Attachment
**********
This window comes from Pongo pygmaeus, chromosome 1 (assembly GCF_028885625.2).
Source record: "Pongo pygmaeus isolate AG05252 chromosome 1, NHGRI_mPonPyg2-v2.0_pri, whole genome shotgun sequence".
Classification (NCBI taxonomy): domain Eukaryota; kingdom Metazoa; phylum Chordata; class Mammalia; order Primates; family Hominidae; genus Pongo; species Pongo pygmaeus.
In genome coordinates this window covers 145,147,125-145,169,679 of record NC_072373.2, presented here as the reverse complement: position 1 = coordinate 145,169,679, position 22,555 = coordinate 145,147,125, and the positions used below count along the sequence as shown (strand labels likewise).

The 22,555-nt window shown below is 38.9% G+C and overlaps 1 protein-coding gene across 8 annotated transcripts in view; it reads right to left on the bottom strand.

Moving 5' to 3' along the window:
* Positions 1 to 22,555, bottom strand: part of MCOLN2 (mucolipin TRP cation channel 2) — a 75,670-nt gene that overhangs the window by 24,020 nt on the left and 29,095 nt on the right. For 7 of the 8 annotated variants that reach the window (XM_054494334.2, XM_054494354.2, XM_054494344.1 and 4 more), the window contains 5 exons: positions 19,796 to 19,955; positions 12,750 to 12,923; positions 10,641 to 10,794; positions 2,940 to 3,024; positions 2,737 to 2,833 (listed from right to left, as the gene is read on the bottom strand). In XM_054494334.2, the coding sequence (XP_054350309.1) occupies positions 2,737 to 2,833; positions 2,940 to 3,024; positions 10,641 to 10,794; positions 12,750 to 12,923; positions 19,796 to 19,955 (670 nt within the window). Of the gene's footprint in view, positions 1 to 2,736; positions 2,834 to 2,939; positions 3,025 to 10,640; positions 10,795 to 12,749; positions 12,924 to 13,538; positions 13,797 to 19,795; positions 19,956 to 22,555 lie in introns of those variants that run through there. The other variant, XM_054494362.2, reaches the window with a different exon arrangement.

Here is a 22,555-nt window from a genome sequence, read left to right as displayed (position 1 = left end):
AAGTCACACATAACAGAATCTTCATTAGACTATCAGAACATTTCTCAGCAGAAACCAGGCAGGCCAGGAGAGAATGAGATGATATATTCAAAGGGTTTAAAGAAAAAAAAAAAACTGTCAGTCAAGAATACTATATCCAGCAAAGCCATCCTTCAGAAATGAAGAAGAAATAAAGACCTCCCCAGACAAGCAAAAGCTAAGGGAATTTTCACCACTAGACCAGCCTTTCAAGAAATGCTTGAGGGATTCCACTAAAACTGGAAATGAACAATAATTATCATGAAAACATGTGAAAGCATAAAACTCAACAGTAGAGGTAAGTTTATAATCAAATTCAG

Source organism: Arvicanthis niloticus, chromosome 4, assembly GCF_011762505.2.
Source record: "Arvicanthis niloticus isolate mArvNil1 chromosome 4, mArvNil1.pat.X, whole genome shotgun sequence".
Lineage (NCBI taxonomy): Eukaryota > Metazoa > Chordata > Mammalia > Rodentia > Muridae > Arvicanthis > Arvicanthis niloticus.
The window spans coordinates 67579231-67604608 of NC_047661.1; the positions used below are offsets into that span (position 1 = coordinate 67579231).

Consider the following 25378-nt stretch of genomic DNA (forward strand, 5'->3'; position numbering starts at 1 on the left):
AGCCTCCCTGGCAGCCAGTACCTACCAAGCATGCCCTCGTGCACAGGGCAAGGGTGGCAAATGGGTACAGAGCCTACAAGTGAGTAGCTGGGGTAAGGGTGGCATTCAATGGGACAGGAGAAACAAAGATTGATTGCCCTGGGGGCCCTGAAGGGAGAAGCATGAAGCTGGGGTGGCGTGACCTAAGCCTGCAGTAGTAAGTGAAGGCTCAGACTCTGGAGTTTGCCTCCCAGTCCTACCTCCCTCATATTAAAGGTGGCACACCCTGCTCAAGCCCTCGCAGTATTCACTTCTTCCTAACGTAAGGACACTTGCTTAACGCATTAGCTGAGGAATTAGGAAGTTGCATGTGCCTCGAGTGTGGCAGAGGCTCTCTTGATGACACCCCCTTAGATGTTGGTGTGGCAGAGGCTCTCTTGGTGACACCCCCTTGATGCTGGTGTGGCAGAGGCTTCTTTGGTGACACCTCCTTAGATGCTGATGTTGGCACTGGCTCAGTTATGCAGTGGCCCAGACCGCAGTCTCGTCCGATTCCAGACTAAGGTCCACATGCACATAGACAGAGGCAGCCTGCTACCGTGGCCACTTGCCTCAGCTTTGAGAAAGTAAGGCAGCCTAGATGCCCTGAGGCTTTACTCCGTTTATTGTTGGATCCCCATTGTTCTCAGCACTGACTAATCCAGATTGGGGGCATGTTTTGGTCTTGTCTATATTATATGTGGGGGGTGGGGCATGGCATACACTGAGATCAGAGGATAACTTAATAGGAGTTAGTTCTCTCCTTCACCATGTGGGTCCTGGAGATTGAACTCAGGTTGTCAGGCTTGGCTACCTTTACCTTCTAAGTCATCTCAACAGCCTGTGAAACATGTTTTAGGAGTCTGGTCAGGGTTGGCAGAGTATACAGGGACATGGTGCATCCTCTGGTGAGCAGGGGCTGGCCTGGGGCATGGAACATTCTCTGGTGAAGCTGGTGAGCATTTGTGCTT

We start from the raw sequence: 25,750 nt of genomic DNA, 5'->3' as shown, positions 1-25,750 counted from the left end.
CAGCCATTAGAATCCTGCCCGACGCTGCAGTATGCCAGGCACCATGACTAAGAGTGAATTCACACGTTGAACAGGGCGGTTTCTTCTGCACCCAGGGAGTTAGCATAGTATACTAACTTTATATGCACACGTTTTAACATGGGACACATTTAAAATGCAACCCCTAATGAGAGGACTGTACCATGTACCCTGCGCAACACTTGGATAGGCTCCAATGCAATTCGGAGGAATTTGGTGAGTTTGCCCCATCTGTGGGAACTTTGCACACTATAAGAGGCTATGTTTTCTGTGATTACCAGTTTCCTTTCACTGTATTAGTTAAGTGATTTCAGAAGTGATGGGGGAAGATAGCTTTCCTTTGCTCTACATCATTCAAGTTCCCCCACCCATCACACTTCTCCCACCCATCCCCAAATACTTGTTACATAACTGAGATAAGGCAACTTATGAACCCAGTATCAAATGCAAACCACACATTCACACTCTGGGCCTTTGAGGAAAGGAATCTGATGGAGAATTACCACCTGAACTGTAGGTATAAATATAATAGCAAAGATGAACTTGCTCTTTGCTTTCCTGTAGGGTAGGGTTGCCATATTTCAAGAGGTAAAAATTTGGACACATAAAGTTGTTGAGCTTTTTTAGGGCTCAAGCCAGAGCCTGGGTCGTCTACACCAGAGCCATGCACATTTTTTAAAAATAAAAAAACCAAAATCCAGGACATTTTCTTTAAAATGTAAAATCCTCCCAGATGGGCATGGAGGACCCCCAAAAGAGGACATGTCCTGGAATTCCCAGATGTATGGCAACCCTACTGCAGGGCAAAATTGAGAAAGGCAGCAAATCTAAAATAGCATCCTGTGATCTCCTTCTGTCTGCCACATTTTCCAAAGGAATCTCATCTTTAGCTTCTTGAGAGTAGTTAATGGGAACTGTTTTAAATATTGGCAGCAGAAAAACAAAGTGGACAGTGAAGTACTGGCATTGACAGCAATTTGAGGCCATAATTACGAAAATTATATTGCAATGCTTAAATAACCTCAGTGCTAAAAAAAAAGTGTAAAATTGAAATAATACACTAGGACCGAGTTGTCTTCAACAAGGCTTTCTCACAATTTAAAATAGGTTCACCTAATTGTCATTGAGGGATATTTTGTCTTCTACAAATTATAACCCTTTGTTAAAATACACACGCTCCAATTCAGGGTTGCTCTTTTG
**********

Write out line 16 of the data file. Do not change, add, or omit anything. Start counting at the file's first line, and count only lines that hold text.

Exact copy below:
We start from the raw sequence: 25,750 nt of genomic DNA, 5'->3' as shown, positions 1-25,750 counted from the left end.